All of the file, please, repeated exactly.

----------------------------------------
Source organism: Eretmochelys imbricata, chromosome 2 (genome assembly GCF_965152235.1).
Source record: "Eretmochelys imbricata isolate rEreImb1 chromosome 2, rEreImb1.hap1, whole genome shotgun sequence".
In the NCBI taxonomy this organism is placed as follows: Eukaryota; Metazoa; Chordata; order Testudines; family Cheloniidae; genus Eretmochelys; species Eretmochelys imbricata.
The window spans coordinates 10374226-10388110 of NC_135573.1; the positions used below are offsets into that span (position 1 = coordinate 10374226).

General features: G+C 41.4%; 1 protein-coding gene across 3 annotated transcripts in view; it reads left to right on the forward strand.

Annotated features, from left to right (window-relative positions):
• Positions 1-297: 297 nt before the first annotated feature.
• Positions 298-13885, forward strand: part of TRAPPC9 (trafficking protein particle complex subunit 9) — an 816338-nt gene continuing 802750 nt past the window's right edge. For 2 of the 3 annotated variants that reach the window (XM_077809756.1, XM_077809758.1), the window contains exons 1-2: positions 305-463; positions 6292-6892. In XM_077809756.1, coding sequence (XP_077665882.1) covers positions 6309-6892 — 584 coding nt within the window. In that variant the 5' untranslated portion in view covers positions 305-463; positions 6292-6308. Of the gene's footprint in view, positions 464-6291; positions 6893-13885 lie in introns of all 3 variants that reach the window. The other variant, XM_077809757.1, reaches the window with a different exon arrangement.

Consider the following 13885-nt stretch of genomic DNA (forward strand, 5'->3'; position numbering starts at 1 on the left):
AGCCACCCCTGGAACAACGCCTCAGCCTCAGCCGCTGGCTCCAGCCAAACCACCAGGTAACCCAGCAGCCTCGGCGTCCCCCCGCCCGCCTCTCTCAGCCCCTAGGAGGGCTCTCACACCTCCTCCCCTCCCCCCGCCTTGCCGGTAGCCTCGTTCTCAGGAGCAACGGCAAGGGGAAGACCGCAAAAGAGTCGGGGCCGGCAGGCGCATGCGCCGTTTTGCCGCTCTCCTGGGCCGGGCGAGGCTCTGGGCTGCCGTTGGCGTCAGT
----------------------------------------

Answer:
Source organism: Eretmochelys imbricata, chromosome 2 (genome assembly GCF_965152235.1).
Source record: "Eretmochelys imbricata isolate rEreImb1 chromosome 2, rEreImb1.hap1, whole genome shotgun sequence".
In the NCBI taxonomy this organism is placed as follows: Eukaryota; Metazoa; Chordata; order Testudines; family Cheloniidae; genus Eretmochelys; species Eretmochelys imbricata.
The window spans coordinates 10374226-10388110 of NC_135573.1; the positions used below are offsets into that span (position 1 = coordinate 10374226).

General features: G+C 41.4%; 1 protein-coding gene across 3 annotated transcripts in view; it reads left to right on the forward strand.

Annotated features, from left to right (window-relative positions):
• Positions 1-297: 297 nt before the first annotated feature.
• Positions 298-13885, forward strand: part of TRAPPC9 (trafficking protein particle complex subunit 9) — an 816338-nt gene continuing 802750 nt past the window's right edge. For 2 of the 3 annotated variants that reach the window (XM_077809756.1, XM_077809758.1), the window contains exons 1-2: positions 305-463; positions 6292-6892. In XM_077809756.1, coding sequence (XP_077665882.1) covers positions 6309-6892 — 584 coding nt within the window. In that variant the 5' untranslated portion in view covers positions 305-463; positions 6292-6308. Of the gene's footprint in view, positions 464-6291; positions 6893-13885 lie in introns of all 3 variants that reach the window. The other variant, XM_077809757.1, reaches the window with a different exon arrangement.

Consider the following 13885-nt stretch of genomic DNA (forward strand, 5'->3'; position numbering starts at 1 on the left):
AGCCACCCCTGGAACAACGCCTCAGCCTCAGCCGCTGGCTCCAGCCAAACCACCAGGTAACCCAGCAGCCTCGGCGTCCCCCCGCCCGCCTCTCTCAGCCCCTAGGAGGGCTCTCACACCTCCTCCCCTCCCCCCGCCTTGCCGGTAGCCTCGTTCTCAGGAGCAACGGCAAGGGGAAGACCGCAAAAGAGTCGGGGCCGGCAGGCGCATGCGCCGTTTTGCCGCTCTCCTGGGCCGGGCGAGGCTCTGGGCTGCCGTTGGCGTCAGT